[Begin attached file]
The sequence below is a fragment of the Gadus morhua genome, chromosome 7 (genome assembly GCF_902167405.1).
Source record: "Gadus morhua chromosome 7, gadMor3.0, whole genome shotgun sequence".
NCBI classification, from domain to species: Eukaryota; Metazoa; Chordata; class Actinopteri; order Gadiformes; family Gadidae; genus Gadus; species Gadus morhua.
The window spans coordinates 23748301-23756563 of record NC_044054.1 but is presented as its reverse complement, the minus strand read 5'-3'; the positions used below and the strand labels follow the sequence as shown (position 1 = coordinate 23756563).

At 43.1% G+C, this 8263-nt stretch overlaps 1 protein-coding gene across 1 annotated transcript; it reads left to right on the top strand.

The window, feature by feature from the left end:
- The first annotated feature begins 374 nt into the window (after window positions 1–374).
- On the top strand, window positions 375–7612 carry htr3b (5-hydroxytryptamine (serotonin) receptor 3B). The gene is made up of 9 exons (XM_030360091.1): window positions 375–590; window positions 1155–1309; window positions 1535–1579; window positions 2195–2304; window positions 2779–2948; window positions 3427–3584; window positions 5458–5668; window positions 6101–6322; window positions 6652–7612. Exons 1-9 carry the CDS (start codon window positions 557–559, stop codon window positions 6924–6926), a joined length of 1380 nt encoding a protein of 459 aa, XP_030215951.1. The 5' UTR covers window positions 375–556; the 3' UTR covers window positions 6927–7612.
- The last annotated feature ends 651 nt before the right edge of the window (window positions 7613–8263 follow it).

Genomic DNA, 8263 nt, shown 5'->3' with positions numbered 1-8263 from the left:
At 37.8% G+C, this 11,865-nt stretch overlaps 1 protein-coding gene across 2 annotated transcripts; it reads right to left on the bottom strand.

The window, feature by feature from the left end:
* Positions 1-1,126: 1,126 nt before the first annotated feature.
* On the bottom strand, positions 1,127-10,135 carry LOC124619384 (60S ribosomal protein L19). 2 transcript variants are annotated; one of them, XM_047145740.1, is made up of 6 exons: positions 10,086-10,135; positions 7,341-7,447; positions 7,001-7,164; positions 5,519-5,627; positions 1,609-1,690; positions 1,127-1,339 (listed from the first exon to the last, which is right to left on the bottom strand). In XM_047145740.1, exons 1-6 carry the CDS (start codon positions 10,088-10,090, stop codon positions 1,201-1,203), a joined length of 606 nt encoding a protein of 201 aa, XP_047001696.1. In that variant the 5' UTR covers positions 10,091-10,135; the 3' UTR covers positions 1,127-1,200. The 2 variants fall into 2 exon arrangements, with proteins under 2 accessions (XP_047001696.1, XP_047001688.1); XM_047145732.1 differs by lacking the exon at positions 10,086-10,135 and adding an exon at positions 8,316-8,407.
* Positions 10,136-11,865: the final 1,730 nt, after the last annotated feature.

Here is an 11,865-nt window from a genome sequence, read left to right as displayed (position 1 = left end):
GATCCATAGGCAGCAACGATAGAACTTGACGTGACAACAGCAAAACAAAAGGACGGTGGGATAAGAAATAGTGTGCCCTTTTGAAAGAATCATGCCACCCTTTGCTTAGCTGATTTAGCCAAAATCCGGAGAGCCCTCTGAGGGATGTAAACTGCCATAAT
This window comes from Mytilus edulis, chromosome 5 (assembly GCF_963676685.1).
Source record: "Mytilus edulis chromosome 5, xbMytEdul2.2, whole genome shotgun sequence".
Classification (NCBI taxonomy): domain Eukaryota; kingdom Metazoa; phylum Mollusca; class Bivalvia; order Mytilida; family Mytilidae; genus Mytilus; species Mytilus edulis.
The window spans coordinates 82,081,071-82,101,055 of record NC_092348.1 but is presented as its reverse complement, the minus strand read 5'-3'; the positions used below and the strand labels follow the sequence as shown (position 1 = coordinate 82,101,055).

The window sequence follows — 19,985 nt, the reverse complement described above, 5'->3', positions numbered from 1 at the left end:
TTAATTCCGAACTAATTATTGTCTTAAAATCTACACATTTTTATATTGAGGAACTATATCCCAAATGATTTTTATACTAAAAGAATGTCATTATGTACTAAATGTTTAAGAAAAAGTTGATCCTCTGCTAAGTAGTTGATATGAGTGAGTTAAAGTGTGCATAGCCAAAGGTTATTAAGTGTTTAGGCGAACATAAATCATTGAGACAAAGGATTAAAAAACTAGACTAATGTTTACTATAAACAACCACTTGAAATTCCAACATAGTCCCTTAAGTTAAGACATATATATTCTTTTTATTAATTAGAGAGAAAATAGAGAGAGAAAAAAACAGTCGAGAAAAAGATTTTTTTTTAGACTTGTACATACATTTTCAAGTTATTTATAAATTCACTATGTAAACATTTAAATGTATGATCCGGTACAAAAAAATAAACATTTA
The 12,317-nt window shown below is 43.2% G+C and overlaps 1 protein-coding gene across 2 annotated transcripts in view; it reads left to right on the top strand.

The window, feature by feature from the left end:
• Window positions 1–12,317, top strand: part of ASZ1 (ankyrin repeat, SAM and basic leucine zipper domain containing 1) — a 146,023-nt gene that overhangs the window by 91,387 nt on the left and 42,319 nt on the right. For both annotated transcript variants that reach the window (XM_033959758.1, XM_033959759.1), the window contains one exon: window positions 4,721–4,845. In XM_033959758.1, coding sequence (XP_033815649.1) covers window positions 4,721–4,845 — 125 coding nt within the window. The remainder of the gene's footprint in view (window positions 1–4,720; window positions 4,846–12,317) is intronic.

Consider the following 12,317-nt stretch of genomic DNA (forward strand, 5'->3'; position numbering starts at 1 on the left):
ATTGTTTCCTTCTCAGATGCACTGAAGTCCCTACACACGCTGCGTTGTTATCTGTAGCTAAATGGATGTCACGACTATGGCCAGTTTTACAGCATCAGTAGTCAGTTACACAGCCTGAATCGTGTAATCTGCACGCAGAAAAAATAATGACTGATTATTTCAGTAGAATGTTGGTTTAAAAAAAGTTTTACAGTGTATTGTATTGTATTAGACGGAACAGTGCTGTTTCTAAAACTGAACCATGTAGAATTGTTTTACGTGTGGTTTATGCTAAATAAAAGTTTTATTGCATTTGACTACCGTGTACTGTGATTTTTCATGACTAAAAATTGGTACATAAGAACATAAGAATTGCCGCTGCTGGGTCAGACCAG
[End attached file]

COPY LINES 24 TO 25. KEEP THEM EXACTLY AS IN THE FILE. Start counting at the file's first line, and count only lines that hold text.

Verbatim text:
The 12,317-nt window shown below is 43.2% G+C and overlaps 1 protein-coding gene across 2 annotated transcripts in view; it reads left to right on the top strand.

The window, feature by feature from the left end: